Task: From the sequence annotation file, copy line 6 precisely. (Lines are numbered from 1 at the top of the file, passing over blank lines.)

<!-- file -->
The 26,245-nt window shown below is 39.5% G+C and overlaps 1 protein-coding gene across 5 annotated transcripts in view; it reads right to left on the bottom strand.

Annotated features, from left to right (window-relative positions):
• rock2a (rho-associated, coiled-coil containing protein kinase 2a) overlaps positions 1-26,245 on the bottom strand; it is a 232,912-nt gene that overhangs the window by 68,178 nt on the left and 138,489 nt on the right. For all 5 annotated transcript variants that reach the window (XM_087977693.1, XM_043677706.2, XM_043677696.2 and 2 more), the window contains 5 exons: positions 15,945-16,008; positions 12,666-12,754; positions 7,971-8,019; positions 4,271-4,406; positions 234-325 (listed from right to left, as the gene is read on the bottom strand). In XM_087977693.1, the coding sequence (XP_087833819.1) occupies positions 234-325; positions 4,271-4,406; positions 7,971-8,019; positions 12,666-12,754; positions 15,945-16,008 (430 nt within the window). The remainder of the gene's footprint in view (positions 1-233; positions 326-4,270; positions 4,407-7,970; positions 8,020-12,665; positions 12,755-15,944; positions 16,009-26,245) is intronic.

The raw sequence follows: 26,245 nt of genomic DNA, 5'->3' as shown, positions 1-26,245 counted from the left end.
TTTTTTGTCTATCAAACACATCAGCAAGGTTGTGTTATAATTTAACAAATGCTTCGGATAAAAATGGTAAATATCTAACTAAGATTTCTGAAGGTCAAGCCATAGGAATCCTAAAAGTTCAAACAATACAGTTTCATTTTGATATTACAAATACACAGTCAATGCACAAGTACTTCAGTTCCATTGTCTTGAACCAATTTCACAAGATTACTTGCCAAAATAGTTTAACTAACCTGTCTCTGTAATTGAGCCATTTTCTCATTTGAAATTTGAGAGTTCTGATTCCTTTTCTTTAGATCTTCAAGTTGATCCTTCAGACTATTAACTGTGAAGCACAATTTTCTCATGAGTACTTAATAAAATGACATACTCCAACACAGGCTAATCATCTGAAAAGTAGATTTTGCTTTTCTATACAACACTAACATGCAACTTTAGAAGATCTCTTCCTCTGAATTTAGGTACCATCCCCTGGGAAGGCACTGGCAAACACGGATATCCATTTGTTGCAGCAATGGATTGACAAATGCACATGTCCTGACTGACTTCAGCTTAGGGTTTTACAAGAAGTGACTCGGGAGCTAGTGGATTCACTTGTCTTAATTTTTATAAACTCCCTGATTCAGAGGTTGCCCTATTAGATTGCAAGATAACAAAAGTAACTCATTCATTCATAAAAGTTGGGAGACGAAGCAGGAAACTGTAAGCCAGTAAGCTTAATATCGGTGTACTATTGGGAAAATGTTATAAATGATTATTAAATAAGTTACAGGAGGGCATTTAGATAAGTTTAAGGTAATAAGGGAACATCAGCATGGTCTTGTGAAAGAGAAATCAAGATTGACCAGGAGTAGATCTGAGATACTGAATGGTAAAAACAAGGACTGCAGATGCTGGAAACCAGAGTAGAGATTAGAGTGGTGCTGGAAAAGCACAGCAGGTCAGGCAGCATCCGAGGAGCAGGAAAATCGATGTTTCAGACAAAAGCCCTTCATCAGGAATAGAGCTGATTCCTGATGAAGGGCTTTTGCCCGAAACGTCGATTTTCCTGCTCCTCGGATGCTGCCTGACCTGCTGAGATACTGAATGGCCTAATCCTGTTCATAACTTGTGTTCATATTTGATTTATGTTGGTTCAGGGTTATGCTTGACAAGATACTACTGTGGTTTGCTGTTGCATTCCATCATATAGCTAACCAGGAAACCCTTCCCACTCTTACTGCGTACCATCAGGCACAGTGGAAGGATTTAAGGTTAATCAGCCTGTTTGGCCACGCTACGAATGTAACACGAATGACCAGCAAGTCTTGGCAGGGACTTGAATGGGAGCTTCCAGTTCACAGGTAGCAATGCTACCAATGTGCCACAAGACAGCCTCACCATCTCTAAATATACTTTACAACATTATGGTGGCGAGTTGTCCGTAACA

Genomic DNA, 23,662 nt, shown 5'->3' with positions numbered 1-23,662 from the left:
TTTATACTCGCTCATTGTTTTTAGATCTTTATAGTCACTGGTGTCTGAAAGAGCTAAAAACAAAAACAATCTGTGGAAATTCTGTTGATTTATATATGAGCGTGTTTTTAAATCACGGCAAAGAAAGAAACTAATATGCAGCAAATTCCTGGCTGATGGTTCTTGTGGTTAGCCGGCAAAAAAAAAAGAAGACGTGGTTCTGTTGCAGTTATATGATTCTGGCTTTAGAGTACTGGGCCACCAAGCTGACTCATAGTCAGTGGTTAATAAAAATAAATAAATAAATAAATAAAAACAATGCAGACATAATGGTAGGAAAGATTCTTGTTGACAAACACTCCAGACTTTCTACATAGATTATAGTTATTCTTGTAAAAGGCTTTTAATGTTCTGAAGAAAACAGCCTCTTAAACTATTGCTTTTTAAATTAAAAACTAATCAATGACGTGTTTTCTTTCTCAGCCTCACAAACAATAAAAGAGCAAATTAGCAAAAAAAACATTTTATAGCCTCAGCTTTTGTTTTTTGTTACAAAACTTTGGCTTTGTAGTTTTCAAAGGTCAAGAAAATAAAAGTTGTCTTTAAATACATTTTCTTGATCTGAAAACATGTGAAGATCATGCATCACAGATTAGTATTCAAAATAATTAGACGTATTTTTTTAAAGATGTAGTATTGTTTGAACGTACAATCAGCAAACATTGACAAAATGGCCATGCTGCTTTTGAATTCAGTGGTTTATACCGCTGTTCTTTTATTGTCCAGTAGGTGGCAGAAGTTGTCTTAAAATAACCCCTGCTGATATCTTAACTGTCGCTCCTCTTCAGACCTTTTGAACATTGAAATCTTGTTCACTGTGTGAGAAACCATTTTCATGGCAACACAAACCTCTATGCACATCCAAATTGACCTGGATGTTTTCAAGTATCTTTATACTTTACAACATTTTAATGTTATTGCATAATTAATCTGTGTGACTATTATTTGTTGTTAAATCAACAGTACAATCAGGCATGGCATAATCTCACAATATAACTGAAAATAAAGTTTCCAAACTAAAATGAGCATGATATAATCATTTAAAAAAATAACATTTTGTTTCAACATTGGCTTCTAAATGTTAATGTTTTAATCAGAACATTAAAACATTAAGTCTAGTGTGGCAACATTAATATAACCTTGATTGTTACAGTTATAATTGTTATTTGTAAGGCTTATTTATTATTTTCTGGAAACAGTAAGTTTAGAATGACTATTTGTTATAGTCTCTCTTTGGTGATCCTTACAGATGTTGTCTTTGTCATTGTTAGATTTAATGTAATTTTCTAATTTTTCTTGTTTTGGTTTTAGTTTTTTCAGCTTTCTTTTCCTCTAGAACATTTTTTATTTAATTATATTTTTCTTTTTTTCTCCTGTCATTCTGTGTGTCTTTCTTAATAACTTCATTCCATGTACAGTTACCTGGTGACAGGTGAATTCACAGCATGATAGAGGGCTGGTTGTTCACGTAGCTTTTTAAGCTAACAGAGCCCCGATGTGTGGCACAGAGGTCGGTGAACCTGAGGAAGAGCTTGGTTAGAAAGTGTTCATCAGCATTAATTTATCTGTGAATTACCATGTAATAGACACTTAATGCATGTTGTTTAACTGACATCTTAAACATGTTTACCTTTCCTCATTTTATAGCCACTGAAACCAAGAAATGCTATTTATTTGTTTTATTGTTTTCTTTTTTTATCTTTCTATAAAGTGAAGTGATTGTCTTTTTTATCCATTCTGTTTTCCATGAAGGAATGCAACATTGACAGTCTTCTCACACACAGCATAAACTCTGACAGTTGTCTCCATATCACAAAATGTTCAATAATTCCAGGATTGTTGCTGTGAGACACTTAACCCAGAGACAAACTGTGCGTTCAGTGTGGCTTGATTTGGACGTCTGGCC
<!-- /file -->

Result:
Genomic DNA, 23,662 nt, shown 5'->3' with positions numbered 1-23,662 from the left: